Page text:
2000ha, 700 sheep and three trucks keeps Birchip grower Matt Ryan busy. Matt, who farms with his father Tony, brothers Jack and Nick (during school and university holidays) and some additional employees, sows 60 to 70 percent of his property to cereals, and the rest is a mixture of canola, peas, vetch and chemical fallow.
Technology is becoming more prevalent. What technology are you using currently and do you think technology is going to have greater benefits in your livestock or cropping enterprise?
Technology will assist our business in the future, especially now with livestock electronic identification (eID). I see eID technology really being able to assist in a feedlot operation by monitoring weight gain and feed intake to ensure efficiencies and livestock health.
When it comes to cropping where do you start?! GPS has been the big thing in recent times which we use regularly, but maybe something like NDVI when it becomes more accessible. This year we have started using an app with our agronomist which enables us all to keep notes, photos and recommendations. When someone has added information to the shared app it gives me a notification and I can access it wherever and whenever I want. It also helps when there are multiple people working on the property, because otherwise we would have it in individual diaries and notebooks.
Technology costs a lot of money, so it will really depend if you are able and want to invest in it, and there would need to be a return. With the livestock side of the business I think it would be easier to learn a lot more with technology and faster than the crop portion of the business. It is also the livestock side that I believe I have a lot more to learn about.
How important is livestock in your business?
They’re definitely great for cash flow during the season. I enjoyed working with livestock when I was younger, but we got out of having them for a time. The labour intensity of livestock meant that dad was unable to keep them going when I was away. Since I have come back on the farm, we have had livestock back in the system, which means we keep busy. I have a neighbour who I learn a lot from, particularly about livestock, and the more experience I get the better.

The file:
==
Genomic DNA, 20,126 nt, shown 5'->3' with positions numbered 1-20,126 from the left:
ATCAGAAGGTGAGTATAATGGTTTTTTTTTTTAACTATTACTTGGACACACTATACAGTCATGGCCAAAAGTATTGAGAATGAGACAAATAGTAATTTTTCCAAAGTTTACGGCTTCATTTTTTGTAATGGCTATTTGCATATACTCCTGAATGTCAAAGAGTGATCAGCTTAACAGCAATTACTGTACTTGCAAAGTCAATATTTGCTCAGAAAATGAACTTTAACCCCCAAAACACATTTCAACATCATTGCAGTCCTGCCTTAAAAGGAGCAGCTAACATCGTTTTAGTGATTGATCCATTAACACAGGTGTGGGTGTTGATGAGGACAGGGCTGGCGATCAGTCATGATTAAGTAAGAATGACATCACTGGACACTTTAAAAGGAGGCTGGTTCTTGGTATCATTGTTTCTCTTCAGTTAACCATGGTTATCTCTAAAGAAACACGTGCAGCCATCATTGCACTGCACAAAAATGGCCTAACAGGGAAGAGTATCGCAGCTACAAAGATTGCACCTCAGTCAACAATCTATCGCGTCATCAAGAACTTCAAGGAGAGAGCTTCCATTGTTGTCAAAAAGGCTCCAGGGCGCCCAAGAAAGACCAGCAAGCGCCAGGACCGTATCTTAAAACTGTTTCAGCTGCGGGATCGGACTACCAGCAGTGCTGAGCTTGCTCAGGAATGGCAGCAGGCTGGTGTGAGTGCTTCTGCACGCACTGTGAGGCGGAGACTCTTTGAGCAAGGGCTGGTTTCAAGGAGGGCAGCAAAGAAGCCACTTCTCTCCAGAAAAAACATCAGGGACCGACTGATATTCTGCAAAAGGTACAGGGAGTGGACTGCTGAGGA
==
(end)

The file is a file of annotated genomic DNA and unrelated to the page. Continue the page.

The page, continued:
Have you experienced any frost damage this season or noticed any other issues affecting your crops?
Not necessarily frost, we were a bit late putting the crop in because we purchased a new air seeder this season, which may be a blessing in disguise. I haven’t seen any damage yet but I will have to look more closely at our Berriwillock block because that was sown a bit earlier. When I have been looking for frost it has been in the early paddocks, given that we don’t really have any significant low lying areas.
Mice haven’t really been an huge issue for us. We did have to re-sow a canola paddock that had a few issues with being too wet, lacking a bit of nitrogen, but it is a paddock we have had issues with in the past. There might have also been a small portion of mice damage, but nothing too significant. You never know what you have done right at cropping until it is harvest time.
We still have a lot of grain in storage. The bunker had about 1200 to 1400 tonnes of wheat in it after harvest, and there’s only a couple of hundred tonnes left. We like having grain in storage not only to average out the season, but it helps keeps the trucks rolling. Dad took a load to Geelong today, with a backload of gravel. We haven’t had any loads rejected, and weevils haven’t been an issue for us.
When it comes to grain marketing we normally do a bit of everything. Sell a bit at harvest and then trickle the rest out during the season. The tradition of selling it all in one go has gone I think, because we have so many options which enable you to get a good overall average price. If you worry about every load of grain you sell, it won’t be good for your health. Sometimes you win, sometimes you lose.